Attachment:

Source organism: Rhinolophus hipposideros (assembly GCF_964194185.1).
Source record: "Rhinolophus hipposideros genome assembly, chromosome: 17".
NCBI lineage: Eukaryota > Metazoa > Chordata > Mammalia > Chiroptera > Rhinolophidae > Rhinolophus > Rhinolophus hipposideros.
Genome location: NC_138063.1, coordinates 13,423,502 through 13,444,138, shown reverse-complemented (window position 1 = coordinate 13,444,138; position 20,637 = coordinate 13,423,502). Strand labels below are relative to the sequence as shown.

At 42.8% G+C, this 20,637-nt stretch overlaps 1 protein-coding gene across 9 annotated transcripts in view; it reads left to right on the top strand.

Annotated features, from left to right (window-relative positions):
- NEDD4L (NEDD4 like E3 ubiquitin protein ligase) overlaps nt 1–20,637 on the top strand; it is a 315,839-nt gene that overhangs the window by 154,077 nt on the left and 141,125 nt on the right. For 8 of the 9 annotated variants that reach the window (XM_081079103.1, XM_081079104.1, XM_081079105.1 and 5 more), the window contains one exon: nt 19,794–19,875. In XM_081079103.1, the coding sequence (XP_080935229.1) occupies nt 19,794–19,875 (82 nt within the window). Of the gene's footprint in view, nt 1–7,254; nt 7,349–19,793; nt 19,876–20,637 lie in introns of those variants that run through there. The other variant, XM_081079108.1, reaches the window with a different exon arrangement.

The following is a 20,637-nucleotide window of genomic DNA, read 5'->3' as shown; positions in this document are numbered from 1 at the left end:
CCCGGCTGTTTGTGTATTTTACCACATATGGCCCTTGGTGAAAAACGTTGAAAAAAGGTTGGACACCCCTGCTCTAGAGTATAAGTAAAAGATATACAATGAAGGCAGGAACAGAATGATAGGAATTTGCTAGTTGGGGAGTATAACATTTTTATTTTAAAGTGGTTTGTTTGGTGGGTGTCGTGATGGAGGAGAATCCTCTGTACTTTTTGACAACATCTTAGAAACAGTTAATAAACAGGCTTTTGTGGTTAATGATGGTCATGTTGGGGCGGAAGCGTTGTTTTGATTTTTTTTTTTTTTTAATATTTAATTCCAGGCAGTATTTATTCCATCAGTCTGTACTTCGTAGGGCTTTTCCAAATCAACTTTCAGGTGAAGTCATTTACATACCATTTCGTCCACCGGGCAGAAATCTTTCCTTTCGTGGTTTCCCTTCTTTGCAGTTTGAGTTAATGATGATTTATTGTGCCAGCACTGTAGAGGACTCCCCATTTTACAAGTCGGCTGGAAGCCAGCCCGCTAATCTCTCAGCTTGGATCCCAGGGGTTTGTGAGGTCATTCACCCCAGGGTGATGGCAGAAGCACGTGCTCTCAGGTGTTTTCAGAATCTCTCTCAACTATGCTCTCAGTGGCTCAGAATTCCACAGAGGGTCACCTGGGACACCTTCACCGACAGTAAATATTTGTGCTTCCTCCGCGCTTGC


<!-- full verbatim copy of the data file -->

Source organism: Rhinolophus hipposideros (assembly GCF_964194185.1).
Source record: "Rhinolophus hipposideros genome assembly, chromosome: 17".
NCBI lineage: Eukaryota > Metazoa > Chordata > Mammalia > Chiroptera > Rhinolophidae > Rhinolophus > Rhinolophus hipposideros.
Genome location: NC_138063.1, coordinates 13,423,502 through 13,444,138, shown reverse-complemented (window position 1 = coordinate 13,444,138; position 20,637 = coordinate 13,423,502). Strand labels below are relative to the sequence as shown.

At 42.8% G+C, this 20,637-nt stretch overlaps 1 protein-coding gene across 9 annotated transcripts in view; it reads left to right on the top strand.

Annotated features, from left to right (window-relative positions):
- NEDD4L (NEDD4 like E3 ubiquitin protein ligase) overlaps nt 1–20,637 on the top strand; it is a 315,839-nt gene that overhangs the window by 154,077 nt on the left and 141,125 nt on the right. For 8 of the 9 annotated variants that reach the window (XM_081079103.1, XM_081079104.1, XM_081079105.1 and 5 more), the window contains one exon: nt 19,794–19,875. In XM_081079103.1, the coding sequence (XP_080935229.1) occupies nt 19,794–19,875 (82 nt within the window). Of the gene's footprint in view, nt 1–7,254; nt 7,349–19,793; nt 19,876–20,637 lie in introns of those variants that run through there. The other variant, XM_081079108.1, reaches the window with a different exon arrangement.

The following is a 20,637-nucleotide window of genomic DNA, read 5'->3' as shown; positions in this document are numbered from 1 at the left end:
CCCGGCTGTTTGTGTATTTTACCACATATGGCCCTTGGTGAAAAACGTTGAAAAAAGGTTGGACACCCCTGCTCTAGAGTATAAGTAAAAGATATACAATGAAGGCAGGAACAGAATGATAGGAATTTGCTAGTTGGGGAGTATAACATTTTTATTTTAAAGTGGTTTGTTTGGTGGGTGTCGTGATGGAGGAGAATCCTCTGTACTTTTTGACAACATCTTAGAAACAGTTAATAAACAGGCTTTTGTGGTTAATGATGGTCATGTTGGGGCGGAAGCGTTGTTTTGATTTTTTTTTTTTTTTAATATTTAATTCCAGGCAGTATTTATTCCATCAGTCTGTACTTCGTAGGGCTTTTCCAAATCAACTTTCAGGTGAAGTCATTTACATACCATTTCGTCCACCGGGCAGAAATCTTTCCTTTCGTGGTTTCCCTTCTTTGCAGTTTGAGTTAATGATGATTTATTGTGCCAGCACTGTAGAGGACTCCCCATTTTACAAGTCGGCTGGAAGCCAGCCCGCTAATCTCTCAGCTTGGATCCCAGGGGTTTGTGAGGTCATTCACCCCAGGGTGATGGCAGAAGCACGTGCTCTCAGGTGTTTTCAGAATCTCTCTCAACTATGCTCTCAGTGGCTCAGAATTCCACAGAGGGTCACCTGGGACACCTTCACCGACAGTAAATATTTGTGCTTCCTCCGCGCTTGC